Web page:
I swelled to the stove, which sprang wormhole
To Chengdu, to Tehran, to Kabul and Lhasa,
And over the möbius loop to Lomé, Yaoundé and Calabar.
To fistfuls of waterleaf, ụ̀tázị́ sprinklings,
Periwinkle with the waste ends sheared,
All royal spit-curl prominences
—Uche Ogbuji - from "Two Kitchens" (Ńchéfù Road)
It just now occurred to me that I know the Éfị̀k word for periwinkle—m̀fị́—but not the Ìgbò, and that this is the case with several other cooking terms. I guess that's a bit of a signposting of how my food culture association cleaves more to my Mum's than my Dad's side (Mum is technically Ùmón, but we Ùmón are somewhat of a stubborn island in a sea of Éfị̀k). And yes, this is about the whelks, not the flowers. I have fond old memories of siting among a pile of them in the backyard with a machete, whacking off their inedible ends, and often being scolded by Mum for shearing off a smidge too much meat, or too little waste. Tricks of taste—tricks of tongue.
Talking, itinerant ìtè-pot
It's been such a delight continuing to travel in support of Ńchéfù Road. Fun readings in Telluride and Fruita.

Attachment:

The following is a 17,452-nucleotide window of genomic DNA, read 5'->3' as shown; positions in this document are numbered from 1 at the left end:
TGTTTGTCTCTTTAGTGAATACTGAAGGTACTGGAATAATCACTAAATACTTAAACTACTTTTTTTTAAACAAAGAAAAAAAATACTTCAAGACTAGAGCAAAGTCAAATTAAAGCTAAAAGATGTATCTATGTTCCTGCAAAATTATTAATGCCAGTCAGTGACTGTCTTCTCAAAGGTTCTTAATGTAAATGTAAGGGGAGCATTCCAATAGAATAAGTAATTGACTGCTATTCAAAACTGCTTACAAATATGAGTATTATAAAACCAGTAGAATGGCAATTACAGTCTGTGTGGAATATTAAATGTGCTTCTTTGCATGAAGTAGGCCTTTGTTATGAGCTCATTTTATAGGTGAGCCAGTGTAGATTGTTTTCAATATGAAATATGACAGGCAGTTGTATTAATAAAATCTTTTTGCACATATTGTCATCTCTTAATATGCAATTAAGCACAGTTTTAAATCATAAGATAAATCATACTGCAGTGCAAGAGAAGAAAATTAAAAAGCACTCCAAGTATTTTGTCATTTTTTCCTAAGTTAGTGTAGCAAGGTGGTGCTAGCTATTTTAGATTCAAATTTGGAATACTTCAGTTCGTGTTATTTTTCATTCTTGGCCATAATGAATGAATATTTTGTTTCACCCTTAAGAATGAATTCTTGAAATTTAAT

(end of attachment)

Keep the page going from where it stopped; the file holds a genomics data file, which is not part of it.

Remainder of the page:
There are a few more appearances in prospect, all on the Front Range at this point. Come through!
Whether your wanderings take you anywhere near mine this harvest season, I wish you all the good fortune we all need while braving, with those whom we love, the skewed vicissitudes of sharing food.
There are stories to read in the orange heat under a cooking pot,
Not merely the megrims of a hungry body's mind
The harvest bounty whispers through the kitchen who's been quarreling
And which relationships are but a mouthful from the mend.
Each time we dine together we're properly reintroduced—
You are my parent, my child, my sibling, my liebling, my friend.
There are stories to read in the orange heat under a cooking pot,
Trade me the truth in this food for a wineskin's weight in fraud.
What a small machine makes of words (& such)
Ok so that's not quite it. In the introduction to his 1944 collection of poems The Wedge, William Carlos Williams wrote "A poem is a small (or large) machine made of words." It seems an odd thing to say (even for such an odd book), but it's perfectly apt. We've all got words in our pot, and we can heat them up so they stir and bubble a bit, but some careful structure and craft can elevate words to a condition where they turn any incident energy into valuable work. I guess that's what a trained engineer's brain makes of poetry—of course Williams was a physician, but that amounts to the same thing, with less maths.